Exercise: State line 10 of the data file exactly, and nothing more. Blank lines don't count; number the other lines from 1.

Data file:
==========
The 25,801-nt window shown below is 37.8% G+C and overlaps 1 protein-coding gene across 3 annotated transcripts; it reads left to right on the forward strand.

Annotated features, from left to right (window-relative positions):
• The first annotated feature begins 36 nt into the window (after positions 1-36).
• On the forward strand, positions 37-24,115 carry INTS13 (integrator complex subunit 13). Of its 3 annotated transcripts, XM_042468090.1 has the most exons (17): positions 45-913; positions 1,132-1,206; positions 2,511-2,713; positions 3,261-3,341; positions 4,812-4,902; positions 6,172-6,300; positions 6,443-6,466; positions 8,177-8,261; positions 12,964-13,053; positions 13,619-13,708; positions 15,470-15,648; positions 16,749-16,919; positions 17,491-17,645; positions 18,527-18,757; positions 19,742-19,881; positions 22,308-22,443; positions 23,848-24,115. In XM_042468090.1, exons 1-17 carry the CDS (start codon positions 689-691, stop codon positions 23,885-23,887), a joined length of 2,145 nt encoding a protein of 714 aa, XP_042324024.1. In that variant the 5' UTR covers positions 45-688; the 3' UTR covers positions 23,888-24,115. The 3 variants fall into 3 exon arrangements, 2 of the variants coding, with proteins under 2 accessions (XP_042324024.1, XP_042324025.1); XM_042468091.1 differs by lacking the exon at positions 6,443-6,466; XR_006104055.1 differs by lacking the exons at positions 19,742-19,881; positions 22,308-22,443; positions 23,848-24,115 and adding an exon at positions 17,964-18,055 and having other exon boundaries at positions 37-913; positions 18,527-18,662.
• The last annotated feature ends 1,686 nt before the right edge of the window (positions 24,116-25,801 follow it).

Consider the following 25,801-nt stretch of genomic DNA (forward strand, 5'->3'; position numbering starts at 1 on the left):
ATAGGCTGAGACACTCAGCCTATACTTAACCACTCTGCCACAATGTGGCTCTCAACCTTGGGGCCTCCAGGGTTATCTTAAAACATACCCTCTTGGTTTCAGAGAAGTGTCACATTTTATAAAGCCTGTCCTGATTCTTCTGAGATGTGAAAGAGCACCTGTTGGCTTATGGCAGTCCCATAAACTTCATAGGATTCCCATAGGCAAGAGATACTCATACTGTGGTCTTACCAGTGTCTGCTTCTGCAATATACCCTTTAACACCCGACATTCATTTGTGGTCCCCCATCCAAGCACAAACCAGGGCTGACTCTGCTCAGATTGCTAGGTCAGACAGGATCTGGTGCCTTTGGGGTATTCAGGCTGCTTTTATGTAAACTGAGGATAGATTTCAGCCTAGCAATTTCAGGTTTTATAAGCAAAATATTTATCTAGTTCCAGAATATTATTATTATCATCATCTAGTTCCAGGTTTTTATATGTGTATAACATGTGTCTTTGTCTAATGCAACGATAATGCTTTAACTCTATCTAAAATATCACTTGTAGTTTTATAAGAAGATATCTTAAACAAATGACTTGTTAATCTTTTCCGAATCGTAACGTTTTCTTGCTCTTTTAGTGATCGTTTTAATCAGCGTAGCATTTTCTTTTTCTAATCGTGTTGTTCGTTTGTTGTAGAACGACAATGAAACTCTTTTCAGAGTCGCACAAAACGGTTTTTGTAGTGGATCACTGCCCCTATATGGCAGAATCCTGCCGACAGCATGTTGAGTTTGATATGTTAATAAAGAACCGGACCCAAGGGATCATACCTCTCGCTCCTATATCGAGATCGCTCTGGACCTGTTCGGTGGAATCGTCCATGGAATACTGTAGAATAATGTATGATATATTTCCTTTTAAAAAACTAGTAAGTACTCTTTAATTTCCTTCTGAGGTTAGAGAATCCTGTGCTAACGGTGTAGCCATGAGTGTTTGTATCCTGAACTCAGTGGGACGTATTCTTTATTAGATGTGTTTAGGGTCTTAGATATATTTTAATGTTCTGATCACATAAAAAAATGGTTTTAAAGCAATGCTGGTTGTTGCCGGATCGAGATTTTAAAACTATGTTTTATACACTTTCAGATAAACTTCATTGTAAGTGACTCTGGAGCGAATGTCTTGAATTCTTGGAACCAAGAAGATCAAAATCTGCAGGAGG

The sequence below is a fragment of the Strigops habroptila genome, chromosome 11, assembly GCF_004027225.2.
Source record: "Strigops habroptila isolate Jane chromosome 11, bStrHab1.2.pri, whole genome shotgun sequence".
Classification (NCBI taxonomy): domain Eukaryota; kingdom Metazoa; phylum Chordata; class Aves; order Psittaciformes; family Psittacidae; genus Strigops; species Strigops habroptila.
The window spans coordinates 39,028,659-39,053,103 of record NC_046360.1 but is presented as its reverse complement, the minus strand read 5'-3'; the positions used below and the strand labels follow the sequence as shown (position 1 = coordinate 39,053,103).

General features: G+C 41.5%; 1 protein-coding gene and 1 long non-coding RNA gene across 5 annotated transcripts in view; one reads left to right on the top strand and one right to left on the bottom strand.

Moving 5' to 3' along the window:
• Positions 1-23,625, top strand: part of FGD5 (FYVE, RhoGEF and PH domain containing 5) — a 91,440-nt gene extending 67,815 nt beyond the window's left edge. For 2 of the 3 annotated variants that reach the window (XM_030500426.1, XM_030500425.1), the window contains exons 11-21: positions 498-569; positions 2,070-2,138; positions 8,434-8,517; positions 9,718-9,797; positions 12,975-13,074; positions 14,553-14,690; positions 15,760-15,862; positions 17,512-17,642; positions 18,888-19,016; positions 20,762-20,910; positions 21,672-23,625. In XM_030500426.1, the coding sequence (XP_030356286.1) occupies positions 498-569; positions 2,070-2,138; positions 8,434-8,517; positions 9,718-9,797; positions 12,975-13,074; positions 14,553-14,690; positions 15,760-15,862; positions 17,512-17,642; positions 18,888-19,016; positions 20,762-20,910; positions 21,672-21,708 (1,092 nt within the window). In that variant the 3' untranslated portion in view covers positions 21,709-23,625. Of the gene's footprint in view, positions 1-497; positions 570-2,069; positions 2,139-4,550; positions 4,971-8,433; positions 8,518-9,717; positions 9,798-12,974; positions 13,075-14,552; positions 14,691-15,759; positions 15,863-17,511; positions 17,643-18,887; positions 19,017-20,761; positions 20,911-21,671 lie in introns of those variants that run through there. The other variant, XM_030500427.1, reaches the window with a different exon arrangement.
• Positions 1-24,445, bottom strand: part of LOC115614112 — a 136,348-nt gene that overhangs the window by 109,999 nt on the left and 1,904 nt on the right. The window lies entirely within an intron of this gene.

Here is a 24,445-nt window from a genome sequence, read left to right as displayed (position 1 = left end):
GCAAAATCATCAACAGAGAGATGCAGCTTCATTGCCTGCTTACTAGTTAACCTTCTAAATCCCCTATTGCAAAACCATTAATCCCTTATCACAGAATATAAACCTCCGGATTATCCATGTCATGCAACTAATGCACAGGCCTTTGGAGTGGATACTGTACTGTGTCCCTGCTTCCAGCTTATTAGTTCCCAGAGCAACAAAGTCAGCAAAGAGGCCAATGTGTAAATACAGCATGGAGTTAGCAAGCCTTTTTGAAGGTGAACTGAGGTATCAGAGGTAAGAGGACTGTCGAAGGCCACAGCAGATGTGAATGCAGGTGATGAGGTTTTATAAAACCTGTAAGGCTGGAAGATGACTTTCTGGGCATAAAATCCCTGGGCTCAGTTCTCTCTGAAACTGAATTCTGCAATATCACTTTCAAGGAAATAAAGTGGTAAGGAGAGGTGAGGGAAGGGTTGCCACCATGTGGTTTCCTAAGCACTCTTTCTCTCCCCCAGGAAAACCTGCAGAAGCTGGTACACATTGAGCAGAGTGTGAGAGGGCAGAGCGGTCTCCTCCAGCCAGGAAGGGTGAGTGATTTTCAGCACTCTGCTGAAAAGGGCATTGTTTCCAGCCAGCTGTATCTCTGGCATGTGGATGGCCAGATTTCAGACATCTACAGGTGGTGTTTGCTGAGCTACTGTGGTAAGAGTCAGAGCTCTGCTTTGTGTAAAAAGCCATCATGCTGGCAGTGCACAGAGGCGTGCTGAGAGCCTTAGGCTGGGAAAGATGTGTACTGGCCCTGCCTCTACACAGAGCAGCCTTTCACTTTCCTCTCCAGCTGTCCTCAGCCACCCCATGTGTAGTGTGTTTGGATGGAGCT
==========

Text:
Classification (NCBI taxonomy): domain Eukaryota; kingdom Metazoa; phylum Chordata; class Aves; order Psittaciformes; family Psittacidae; genus Strigops; species Strigops habroptila.